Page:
If it's a contract, you can modify it. (0)

Anonymous Coward | about a year ago | (#43515049)

Scrub out the clause you don't like.

Since they make 95%+ of the money from your mortgage repayments, they would be REALLY daft (and therefore not a safe option) lender. If the value of your information is a much larger proportion of that, then they're pretty incompetent and therefore still not a safe option.

lawsuits (5, Insightful)

l3v1 (787564) | about a year ago | (#43514429)

" avalanche of requests from individuals as well as costly lawsuits"

Well, whether it would be an avalanche or not, would remain to be seen. However, no company should've gotten that broad freedom of data use as they had in the first place, so however late it is, the proper thing to do is to allow individuals to see how companies handle their data and what they do with it.

Regarding lawsuits, them being "afraid" of lawsuits means that they already think there would be reason for lawsuits, which in turn gives a lot of reasons to even more demand for proper data privacy laws. User data handling should be controlled in a way that people wouldn't have reason to sue. Yes, dream on.

Anyway, whatever privacy laws would be better than the current state of do-whatever-you-want and change your terms of service by the weather approach most companies follow.

Re:lawsuits (1)

Anonymous Coward | about a year ago | (#43514539)

I would argue that if they didn't want to report on what data they hold about an individual, they shouldn't have held onto so much data.
 
Not logging in until certificate issue is resolved.
 
L4t3r4lu5

Re:lawsuits (1)

Andy Dodd (701) | about a year ago | (#43515035)

The real question is - One can always look at a oneliner summary of a law and say, "opposing this is BAD!" - but often when you start picking apart the details of a bill, you'll see that it is the WRONG way to solve a given problem and the law itself is just plain BAD.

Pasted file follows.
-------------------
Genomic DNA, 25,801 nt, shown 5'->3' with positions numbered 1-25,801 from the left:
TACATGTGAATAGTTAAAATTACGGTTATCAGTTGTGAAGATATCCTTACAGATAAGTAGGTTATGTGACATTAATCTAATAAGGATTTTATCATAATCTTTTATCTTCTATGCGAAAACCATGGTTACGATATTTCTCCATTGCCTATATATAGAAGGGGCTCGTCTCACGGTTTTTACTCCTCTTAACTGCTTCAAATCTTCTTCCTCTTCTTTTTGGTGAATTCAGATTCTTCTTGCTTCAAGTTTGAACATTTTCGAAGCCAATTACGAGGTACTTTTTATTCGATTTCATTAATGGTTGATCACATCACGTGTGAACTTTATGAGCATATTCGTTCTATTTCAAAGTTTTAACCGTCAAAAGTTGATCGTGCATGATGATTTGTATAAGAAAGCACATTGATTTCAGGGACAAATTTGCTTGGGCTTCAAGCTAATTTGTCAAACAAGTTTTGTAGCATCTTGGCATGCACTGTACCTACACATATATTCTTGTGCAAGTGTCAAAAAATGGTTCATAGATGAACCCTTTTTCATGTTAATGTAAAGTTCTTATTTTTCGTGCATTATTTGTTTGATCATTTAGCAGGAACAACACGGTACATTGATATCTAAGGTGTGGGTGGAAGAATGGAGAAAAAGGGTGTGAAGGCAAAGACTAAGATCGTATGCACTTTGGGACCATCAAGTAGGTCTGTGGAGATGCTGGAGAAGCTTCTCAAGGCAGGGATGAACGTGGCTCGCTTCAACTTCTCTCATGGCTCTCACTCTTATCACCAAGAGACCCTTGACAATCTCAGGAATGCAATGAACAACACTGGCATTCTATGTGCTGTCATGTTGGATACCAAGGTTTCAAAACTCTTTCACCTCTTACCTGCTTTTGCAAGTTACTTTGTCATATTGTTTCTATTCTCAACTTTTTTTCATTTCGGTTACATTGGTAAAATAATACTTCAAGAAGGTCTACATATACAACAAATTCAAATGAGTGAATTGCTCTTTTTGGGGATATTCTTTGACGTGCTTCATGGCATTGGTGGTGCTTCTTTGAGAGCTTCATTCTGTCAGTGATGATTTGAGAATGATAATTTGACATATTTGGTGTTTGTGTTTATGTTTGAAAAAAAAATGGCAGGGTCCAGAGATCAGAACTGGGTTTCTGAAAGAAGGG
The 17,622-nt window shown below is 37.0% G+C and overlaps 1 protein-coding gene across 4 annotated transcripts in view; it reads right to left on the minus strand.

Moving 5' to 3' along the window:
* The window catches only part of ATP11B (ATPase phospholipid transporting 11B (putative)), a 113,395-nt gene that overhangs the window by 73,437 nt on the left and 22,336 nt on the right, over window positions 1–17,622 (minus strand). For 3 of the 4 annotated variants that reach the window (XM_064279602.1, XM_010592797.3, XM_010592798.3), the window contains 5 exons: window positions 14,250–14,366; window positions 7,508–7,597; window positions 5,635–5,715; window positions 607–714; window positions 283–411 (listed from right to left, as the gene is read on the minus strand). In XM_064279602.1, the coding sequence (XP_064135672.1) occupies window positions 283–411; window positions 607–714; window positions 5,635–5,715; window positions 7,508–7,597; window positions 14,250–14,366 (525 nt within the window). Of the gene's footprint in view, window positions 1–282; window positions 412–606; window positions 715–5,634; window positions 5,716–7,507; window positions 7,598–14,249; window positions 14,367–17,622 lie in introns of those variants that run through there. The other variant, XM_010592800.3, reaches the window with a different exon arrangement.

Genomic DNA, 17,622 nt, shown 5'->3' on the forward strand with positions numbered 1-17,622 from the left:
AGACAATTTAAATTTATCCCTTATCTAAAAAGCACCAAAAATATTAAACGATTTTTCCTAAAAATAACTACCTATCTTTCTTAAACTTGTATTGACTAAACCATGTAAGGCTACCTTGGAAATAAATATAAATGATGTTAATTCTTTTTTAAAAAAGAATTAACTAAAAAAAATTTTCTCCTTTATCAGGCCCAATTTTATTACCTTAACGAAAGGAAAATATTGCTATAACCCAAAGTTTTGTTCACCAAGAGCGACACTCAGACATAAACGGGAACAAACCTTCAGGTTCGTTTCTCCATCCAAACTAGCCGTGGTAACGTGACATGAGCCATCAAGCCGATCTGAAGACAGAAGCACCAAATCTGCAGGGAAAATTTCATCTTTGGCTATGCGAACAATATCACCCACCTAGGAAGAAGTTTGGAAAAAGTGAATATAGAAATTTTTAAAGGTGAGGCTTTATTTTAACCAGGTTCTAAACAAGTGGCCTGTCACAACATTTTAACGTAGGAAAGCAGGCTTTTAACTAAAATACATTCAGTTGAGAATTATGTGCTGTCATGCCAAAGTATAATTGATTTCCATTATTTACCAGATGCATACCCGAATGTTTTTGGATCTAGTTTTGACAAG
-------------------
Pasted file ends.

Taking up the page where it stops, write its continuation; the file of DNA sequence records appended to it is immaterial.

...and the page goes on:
Look at Every Child Left Behind - Hey, let's make education in our country better! If anyone opposes it... THINK OF TEH CHILDREN!!!! - That legislation is systematically destroying the education system in this country. Yeah, the oneliner summary looks GREAT - THINK OF TEH CHILDREN!!!!!!!!!!!!! - but the law itself is just plain BAD.

And? (0)

Anonymous Coward | about a year ago | (#43514431)

Of course they want the bill dropped. Anything that cuts into their profits is unacceptable to them. Any loss of data they collect is unacceptable to them.

I think I speak for many when I say, screw the tech firms...

Slashdot users like anal sex with dogs (-1)

Anonymous Coward | about a year ago | (#43514441)

Downmod me using your linux gentoo boxen on gay butsex host files.

by design. (1)

Anonymous Coward | about a year ago | (#43514453)

Well, avalanche of requests from individuals and costly lawsuits is exactly what we need. Why would the coprorations be complaining about a privacy bill? It's not like they're hiding something.

Re:by design. (1)

GameboyRMH (1153867) | about a year ago | (#43517579)

If they're doing something they don't want anyone to know, maybe they shouldn't be doing it in the first place :-)

Ballsy. (3, Insightful)

fuzzyfuzzyfungus (1223518) | about a year ago | (#43514469)

You almost have to admire the sociopathic chutzpah that it must take for AIG to comment, much less demand to get their way, on just about anything ever again ever...

Re:Ballsy. (5, Insightful)

dkleinsc (563838) | about a year ago | (#43514537)

The AIG executives pal around with the executives from Goldman Sachs, Bank of America, and Morgan Stanley. Of course they have sociopathic chutzpah - this is the group of people who committed 11-figure frauds, got a giant bailout from the US taxpayer, and then worked hard in Washington to ensure that the agencies and regulations proposed to prevent that from recurring either didn't exist, had no funding, etc.